Studies for sensitive hands (2005)

Studies for sensible hands:

I made the first prototype in 1996 at STEIM using the lick machine as a testing software: I finished the hardware in my second residency at STEIM in 1999.

I finished the gloves in 2005. 4 pressure-sensitive sensors in each glove. Custom exponential sensitivity for each finger. The gloves behave quite different with different sensitivty curves, ratios and pressure relationships between fingers. Using spider at steim, I defined simple parameters for both hands.

Intelelectual comment :

Any object has diverse cultural significances. I work with objects (like the simple wood-rule in the photo gloves03). By appling pressure with the sensors, these objects become an instrument that "sounds". (The manipulated samples through the gloves setup (sensor-lab, Lisa) become the "sound" of the object).

The three conceptual paradigmas of a music-instrument definition and history are, in my opinion, their cultural significance, their sound-identity and the way ...

Full Description

Studies for sensible hands:

I made the first prototype in 1996 at STEIM using the lick machine as a testing software: I finished the hardware in my second residency at STEIM in 1999.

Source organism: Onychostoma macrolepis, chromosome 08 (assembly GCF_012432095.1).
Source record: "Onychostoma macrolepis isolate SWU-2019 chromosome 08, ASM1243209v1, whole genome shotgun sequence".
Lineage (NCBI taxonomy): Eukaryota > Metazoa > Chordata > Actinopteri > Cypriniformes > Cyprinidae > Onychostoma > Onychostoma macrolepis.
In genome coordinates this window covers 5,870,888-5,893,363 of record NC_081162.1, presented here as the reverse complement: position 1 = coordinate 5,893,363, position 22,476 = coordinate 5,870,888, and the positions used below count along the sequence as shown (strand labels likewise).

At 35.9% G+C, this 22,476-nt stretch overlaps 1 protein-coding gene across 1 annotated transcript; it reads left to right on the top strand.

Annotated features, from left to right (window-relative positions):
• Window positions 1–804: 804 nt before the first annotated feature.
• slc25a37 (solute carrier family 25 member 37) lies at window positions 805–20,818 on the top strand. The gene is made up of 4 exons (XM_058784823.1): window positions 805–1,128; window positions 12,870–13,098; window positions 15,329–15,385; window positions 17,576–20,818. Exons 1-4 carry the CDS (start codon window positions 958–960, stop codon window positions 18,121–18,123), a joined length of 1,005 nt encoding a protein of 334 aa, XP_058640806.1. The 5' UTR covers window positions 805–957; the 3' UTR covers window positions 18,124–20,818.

I finished the gloves in 2005. 4 pressure-sensitive sensors in each glove. Custom exponential sensitivity for each finger. The gloves behave quite different with different sensitivty curves, ratios and pressure relationships between fingers. Using spider at steim, I defined simple parameters for both hands.

Intelelectual comment :

Any object has diverse cultural significances. I work with objects (like the simple wood-rule in the photo gloves03). By appling pressure with the sensors, these objects become an instrument that "sounds". (The manipulated samples through the gloves setup (sensor-lab, Lisa) become the "sound" of the object).

The three conceptual paradigmas of a music-instrument definition and history are, in my opinion, their cultural significance, their sound-identity and the way they are manipulated as obejcts.

By assigning any arbitray sound to any arbitrary object, I am trying to separate either cultural significance, sound-identity and object manipulation.

Any passive, manipulated object that sounds through specific artistic manipulation, becomes a music instrument. A programmed object (a computer), that sounds through specific artistic instructions becomes a music automata, a "resonance body" of sound dilemas and instructions.

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